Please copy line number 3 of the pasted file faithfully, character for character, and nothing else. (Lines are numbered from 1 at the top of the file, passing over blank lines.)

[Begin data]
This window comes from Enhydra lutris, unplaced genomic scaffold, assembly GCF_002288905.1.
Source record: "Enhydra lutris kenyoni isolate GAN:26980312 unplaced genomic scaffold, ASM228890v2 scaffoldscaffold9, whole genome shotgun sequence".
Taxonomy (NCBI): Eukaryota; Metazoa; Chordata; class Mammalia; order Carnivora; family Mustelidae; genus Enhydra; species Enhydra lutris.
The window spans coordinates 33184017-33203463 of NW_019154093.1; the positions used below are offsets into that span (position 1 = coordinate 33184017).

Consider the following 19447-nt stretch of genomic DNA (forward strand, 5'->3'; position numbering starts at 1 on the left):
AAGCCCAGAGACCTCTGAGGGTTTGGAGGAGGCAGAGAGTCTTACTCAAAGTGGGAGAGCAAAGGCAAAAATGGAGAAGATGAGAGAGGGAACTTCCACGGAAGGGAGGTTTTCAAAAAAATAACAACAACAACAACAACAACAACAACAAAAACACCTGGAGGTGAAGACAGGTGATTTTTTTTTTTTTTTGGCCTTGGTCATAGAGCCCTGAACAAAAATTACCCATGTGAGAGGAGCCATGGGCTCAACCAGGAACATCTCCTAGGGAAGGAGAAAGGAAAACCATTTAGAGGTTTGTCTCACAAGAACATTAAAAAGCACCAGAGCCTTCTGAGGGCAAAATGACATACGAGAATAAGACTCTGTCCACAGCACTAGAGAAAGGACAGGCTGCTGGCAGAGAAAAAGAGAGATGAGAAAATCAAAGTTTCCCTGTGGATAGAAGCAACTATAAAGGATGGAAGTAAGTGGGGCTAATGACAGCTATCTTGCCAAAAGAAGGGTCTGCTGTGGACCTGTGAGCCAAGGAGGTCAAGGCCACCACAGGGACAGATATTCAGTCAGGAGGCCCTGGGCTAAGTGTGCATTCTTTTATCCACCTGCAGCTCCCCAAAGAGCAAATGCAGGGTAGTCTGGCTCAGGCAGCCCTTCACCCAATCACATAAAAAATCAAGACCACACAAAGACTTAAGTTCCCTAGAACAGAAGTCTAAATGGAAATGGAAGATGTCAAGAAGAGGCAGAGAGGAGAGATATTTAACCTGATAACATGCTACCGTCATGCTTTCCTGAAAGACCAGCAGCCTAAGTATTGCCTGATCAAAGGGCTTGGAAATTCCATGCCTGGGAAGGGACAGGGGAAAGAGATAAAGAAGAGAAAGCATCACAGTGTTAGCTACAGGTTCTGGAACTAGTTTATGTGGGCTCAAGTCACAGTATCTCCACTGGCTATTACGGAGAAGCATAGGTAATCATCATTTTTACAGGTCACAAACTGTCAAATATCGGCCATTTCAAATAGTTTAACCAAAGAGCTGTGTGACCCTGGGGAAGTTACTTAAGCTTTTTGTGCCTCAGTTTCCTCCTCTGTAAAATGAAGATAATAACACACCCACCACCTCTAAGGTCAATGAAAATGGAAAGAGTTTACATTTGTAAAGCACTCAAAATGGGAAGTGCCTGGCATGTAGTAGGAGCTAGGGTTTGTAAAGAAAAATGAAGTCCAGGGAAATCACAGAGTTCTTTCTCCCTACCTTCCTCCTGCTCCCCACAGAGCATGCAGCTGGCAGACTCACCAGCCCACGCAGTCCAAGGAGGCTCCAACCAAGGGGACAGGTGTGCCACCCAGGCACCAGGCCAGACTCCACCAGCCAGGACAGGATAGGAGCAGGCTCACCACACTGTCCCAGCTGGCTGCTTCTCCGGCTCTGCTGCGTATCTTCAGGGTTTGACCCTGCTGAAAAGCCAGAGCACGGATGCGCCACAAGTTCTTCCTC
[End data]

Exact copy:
Taxonomy (NCBI): Eukaryota; Metazoa; Chordata; class Mammalia; order Carnivora; family Mustelidae; genus Enhydra; species Enhydra lutris.